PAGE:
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Just to clarify, reading classics is not a chore to me :) I just meant that even though Wuthering Heights is very depressing and it usually takes me longer to get through a sad book, it's so well-written that the darkness isn't affecting me much. Great suggestions so far!

barbelaine1 avatar
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Date Posted: 9/29/2007 9:47 PM ET
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I love The Scarlet Letter.  I always recommend that readers skip the first boring part called "The Common House."  All it does is tell where the letter was found. Boring!!!   The rest of the book is wonderful!

dreamon avatar
Date Posted: 9/30/2007 11:41 AM ET
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Watership Down by Richard Adams

The Scarlet Letter by Nathanial Hawthorne

Anne of Green Gables by Lucy Maud Montgomery

Pride & Prejudice by Jane Austen

Walden by Henry David Thoreau

silent0042 avatar
Date Posted: 9/30/2007 10:02 PM ET
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I love some of the listed books, but would love to add a few more contempory and modern novels.  Catcher in the Rye by J.D. Sallinger and Native Son by Richard Wright.

Something that I really enjoyed doing is reading The Last of the Mohicans by James Fennimore Cooper then immediately reading Fennimore Cooper's Literary Offences by Mark Twain (the later is available many places online for free).  It gives a completely different view of Cooper and if nothing else makes people laugh.

I completely agree with Cather's My Antonia and Remarque's All Quiet on the Western Front, those are two novels which I feel everyone should read at least once.


Page5 avatar
Date Posted: 9/30/2007 11:57 PM ET
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I had an exceptional literature teacher in high school and have been drawn to the classics ever since. Wuthering Heights, Jane Eyre, and Pride and Prejudice are all good starters – engaging stories and wonderful characters that most people can easily identify with.


The Odyssey is a favorite of mine – I would recommend you read The Iliad first because one leads into the other. I just read finished reading Black Ships Before Troy to my son (age 8) which is a children’s version of The Iliad. He was so captivated by the story that he brought home a children’s version of The Odyssey (The Adventures of Odysseus) from the library. There are numerous translations of these two books so if you find one difficult to read you may want to try a different translation.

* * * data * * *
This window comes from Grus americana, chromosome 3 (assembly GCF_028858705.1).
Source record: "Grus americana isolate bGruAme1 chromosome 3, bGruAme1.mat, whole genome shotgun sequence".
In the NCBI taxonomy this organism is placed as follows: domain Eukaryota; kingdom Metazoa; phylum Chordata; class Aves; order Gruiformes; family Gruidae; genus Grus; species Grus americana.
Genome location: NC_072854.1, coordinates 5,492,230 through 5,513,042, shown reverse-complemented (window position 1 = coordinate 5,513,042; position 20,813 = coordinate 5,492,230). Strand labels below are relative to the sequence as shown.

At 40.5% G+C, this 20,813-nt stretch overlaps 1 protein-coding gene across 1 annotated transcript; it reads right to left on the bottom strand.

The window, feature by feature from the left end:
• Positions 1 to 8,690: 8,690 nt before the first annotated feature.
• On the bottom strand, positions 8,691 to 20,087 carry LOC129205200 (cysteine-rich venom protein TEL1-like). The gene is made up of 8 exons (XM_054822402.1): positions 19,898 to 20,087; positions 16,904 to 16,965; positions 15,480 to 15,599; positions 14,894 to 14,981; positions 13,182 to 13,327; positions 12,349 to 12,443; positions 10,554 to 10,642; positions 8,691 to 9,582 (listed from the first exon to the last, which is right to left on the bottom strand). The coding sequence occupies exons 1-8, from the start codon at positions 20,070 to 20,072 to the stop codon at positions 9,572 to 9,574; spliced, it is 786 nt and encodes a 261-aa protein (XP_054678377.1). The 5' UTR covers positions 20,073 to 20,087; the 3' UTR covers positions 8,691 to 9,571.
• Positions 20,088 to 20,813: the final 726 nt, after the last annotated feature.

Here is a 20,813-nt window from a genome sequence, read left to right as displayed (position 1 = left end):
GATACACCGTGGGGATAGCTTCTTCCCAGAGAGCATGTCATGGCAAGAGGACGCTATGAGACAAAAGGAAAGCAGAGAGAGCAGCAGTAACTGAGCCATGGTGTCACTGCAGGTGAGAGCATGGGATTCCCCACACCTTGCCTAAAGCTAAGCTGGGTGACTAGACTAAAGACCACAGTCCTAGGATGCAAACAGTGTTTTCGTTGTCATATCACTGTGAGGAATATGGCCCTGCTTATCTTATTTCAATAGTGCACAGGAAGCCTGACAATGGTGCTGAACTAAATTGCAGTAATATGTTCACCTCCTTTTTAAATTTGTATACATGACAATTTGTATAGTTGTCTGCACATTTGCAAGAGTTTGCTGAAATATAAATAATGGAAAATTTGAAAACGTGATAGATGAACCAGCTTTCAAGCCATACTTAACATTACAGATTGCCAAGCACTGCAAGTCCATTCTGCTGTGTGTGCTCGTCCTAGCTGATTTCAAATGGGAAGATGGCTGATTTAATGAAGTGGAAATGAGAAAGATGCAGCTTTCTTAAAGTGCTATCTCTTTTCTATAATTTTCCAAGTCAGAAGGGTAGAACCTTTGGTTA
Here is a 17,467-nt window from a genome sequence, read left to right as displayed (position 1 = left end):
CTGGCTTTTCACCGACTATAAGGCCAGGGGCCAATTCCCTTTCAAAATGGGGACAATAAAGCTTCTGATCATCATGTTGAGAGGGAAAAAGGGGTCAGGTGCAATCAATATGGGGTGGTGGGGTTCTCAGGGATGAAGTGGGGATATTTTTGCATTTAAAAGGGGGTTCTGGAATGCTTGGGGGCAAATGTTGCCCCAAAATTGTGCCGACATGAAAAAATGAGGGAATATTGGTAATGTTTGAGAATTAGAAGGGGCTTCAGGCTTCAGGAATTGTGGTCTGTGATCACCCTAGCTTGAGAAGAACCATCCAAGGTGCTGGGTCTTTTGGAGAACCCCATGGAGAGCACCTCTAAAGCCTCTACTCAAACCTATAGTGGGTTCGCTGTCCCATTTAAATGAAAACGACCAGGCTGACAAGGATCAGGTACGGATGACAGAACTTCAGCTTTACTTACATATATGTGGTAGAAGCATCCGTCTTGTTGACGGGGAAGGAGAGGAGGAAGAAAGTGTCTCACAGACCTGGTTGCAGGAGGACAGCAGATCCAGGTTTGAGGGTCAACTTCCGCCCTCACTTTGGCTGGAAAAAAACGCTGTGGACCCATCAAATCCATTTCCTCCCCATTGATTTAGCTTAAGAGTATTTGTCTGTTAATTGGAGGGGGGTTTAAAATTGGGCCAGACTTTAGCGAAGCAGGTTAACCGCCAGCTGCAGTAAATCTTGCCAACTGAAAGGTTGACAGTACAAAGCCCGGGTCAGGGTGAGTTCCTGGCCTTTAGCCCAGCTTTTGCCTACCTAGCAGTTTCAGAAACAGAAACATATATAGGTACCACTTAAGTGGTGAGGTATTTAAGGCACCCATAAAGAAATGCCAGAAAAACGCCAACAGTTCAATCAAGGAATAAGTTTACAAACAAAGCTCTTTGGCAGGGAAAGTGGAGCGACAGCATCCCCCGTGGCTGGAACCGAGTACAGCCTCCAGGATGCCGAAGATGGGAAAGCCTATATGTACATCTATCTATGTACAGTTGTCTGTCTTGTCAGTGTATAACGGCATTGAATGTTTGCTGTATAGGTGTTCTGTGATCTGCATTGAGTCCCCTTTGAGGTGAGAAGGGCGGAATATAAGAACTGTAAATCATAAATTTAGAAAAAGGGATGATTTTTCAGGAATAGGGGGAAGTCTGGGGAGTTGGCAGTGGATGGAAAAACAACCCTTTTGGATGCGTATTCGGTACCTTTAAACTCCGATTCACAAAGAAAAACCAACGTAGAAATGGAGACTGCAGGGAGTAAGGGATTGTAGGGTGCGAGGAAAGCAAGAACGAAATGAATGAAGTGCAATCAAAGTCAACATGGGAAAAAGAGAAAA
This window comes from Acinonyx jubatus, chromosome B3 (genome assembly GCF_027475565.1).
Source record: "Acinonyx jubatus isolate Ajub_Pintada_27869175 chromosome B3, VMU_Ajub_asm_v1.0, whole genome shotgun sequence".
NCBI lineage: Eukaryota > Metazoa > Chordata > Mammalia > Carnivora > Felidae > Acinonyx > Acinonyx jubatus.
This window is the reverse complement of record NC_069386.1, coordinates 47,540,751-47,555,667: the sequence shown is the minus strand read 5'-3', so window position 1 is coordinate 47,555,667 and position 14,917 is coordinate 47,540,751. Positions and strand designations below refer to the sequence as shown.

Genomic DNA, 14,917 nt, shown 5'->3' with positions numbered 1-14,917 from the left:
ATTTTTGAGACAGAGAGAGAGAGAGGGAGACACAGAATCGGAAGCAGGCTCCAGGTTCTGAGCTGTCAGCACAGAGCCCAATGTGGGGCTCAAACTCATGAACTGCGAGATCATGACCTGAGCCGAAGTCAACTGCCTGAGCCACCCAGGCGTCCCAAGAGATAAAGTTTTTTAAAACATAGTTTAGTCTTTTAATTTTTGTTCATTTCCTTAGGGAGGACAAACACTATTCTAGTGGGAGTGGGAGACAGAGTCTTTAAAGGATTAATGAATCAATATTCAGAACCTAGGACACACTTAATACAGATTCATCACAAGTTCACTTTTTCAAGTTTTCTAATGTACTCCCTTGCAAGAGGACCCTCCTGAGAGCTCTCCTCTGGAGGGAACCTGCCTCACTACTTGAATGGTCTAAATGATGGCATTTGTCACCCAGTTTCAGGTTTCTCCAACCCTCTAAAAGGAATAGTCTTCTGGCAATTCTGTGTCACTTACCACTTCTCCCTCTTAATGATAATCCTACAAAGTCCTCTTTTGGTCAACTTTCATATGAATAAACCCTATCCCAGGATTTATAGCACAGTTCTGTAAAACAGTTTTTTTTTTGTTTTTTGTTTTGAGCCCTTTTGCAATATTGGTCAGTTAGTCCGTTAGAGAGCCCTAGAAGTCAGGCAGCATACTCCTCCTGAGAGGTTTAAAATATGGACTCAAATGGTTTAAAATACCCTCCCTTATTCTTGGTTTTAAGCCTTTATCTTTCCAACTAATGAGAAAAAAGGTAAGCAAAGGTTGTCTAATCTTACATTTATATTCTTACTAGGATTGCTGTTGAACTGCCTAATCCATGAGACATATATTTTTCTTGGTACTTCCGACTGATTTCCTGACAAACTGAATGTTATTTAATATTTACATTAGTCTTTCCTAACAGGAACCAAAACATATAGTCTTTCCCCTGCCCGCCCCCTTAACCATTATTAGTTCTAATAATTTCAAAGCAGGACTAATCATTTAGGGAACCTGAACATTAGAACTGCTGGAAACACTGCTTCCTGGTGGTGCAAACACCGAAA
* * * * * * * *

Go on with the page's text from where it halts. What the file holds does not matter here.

1984 by George Orwell – imaginative, dark story. This line, near the end of the book, has always stuck with me - “If you want a picture of the future, imagine a boot stamping on a human face - forever.”


I am a big fan of George Steinbeck. I found all of his stories to be compelling but The Grapes of Wrath is the one I would recommend first. The Depression era is vividly evoked through his stories. Grim yet so profound.


My Antonia and Death Comes to the Archbishop by Willa Cather are both wonderful, easy to read stories.


A few others: The Good Earth by Pearl S Buck; Sons and Lovers by D.H. Lawrence; The Age of Innocence by Edith Wharton; The Call of the Wild by Jack London; Edgar Allan Poe short stories; Middlemarch by George Eliot.


tommyklochny avatar
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Date Posted: 10/1/2007 4:02 AM ET
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Most of my faves are listed. Jane Austen for sure. I would add the Barsetshire Novels by Anthony Trollope consists of six novels. Fun read about the life and times of a small English village.
Generic Profile avatar
Date Posted: 10/1/2007 10:59 AM ET